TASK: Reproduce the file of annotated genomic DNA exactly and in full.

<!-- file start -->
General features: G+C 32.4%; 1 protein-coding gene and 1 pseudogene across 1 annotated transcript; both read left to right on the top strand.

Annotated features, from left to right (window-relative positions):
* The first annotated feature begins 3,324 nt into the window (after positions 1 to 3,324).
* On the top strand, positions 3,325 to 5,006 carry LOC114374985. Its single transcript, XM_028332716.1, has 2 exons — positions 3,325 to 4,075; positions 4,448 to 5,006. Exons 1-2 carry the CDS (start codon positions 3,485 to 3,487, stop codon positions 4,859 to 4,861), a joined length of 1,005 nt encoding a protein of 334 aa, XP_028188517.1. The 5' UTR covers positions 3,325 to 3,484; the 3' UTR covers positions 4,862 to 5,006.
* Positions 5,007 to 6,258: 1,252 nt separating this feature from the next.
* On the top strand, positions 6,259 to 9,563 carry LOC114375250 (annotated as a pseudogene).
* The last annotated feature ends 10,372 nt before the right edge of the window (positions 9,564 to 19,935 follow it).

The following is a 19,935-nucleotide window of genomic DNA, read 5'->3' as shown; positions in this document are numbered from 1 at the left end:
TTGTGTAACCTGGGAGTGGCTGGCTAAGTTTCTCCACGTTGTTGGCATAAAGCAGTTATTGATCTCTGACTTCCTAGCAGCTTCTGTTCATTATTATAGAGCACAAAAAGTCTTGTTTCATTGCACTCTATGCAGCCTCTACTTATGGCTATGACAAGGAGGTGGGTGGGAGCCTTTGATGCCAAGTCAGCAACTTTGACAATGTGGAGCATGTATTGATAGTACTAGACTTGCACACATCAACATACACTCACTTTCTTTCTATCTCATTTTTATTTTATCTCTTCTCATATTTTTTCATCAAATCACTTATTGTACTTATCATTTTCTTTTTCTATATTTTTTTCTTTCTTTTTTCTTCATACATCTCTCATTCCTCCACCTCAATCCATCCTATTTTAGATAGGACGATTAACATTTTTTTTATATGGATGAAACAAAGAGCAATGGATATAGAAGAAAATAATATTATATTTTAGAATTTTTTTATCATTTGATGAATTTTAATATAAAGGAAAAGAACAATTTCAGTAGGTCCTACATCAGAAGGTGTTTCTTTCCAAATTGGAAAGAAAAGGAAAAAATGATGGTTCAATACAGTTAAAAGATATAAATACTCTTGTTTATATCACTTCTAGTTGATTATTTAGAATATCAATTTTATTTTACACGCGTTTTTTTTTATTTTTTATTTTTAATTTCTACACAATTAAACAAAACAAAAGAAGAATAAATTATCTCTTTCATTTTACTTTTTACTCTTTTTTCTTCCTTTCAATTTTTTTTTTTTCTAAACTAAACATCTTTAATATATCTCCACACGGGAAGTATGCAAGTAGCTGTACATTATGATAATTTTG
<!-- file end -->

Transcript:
General features: G+C 32.4%; 1 protein-coding gene and 1 pseudogene across 1 annotated transcript; both read left to right on the top strand.

Annotated features, from left to right (window-relative positions):
* The first annotated feature begins 3,324 nt into the window (after positions 1 to 3,324).
* On the top strand, positions 3,325 to 5,006 carry LOC114374985. Its single transcript, XM_028332716.1, has 2 exons — positions 3,325 to 4,075; positions 4,448 to 5,006. Exons 1-2 carry the CDS (start codon positions 3,485 to 3,487, stop codon positions 4,859 to 4,861), a joined length of 1,005 nt encoding a protein of 334 aa, XP_028188517.1. The 5' UTR covers positions 3,325 to 3,484; the 3' UTR covers positions 4,862 to 5,006.
* Positions 5,007 to 6,258: 1,252 nt separating this feature from the next.
* On the top strand, positions 6,259 to 9,563 carry LOC114375250 (annotated as a pseudogene).
* The last annotated feature ends 10,372 nt before the right edge of the window (positions 9,564 to 19,935 follow it).

The following is a 19,935-nucleotide window of genomic DNA, read 5'->3' as shown; positions in this document are numbered from 1 at the left end:
TTGTGTAACCTGGGAGTGGCTGGCTAAGTTTCTCCACGTTGTTGGCATAAAGCAGTTATTGATCTCTGACTTCCTAGCAGCTTCTGTTCATTATTATAGAGCACAAAAAGTCTTGTTTCATTGCACTCTATGCAGCCTCTACTTATGGCTATGACAAGGAGGTGGGTGGGAGCCTTTGATGCCAAGTCAGCAACTTTGACAATGTGGAGCATGTATTGATAGTACTAGACTTGCACACATCAACATACACTCACTTTCTTTCTATCTCATTTTTATTTTATCTCTTCTCATATTTTTTCATCAAATCACTTATTGTACTTATCATTTTCTTTTTCTATATTTTTTTCTTTCTTTTTTCTTCATACATCTCTCATTCCTCCACCTCAATCCATCCTATTTTAGATAGGACGATTAACATTTTTTTTATATGGATGAAACAAAGAGCAATGGATATAGAAGAAAATAATATTATATTTTAGAATTTTTTTATCATTTGATGAATTTTAATATAAAGGAAAAGAACAATTTCAGTAGGTCCTACATCAGAAGGTGTTTCTTTCCAAATTGGAAAGAAAAGGAAAAAATGATGGTTCAATACAGTTAAAAGATATAAATACTCTTGTTTATATCACTTCTAGTTGATTATTTAGAATATCAATTTTATTTTACACGCGTTTTTTTTTATTTTTTATTTTTAATTTCTACACAATTAAACAAAACAAAAGAAGAATAAATTATCTCTTTCATTTTACTTTTTACTCTTTTTTCTTCCTTTCAATTTTTTTTTTTTCTAAACTAAACATCTTTAATATATCTCCACACGGGAAGTATGCAAGTAGCTGTACATTATGATAATTTTG